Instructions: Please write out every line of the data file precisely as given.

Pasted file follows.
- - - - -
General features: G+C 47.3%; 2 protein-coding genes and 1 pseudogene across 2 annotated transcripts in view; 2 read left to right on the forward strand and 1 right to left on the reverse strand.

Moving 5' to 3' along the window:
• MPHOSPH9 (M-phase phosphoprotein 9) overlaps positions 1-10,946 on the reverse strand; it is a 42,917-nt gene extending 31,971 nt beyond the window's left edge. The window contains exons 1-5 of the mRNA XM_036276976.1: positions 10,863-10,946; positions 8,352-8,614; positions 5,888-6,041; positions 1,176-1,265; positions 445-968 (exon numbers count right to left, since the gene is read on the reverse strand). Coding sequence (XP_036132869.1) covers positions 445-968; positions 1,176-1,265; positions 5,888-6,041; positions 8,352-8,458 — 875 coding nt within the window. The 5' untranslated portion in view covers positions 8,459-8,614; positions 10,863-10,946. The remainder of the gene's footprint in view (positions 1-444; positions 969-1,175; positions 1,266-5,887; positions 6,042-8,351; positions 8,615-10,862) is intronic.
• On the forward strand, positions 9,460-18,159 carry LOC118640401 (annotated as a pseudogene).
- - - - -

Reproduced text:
General features: G+C 47.3%; 2 protein-coding genes and 1 pseudogene across 2 annotated transcripts in view; 2 read left to right on the forward strand and 1 right to left on the reverse strand.

Moving 5' to 3' along the window:
• MPHOSPH9 (M-phase phosphoprotein 9) overlaps positions 1-10,946 on the reverse strand; it is a 42,917-nt gene extending 31,971 nt beyond the window's left edge. The window contains exons 1-5 of the mRNA XM_036276976.1: positions 10,863-10,946; positions 8,352-8,614; positions 5,888-6,041; positions 1,176-1,265; positions 445-968 (exon numbers count right to left, since the gene is read on the reverse strand). Coding sequence (XP_036132869.1) covers positions 445-968; positions 1,176-1,265; positions 5,888-6,041; positions 8,352-8,458 — 875 coding nt within the window. The 5' untranslated portion in view covers positions 8,459-8,614; positions 10,863-10,946. The remainder of the gene's footprint in view (positions 1-444; positions 969-1,175; positions 1,266-5,887; positions 6,042-8,351; positions 8,615-10,862) is intronic.
• On the forward strand, positions 9,460-18,159 carry LOC118640401 (annotated as a pseudogene).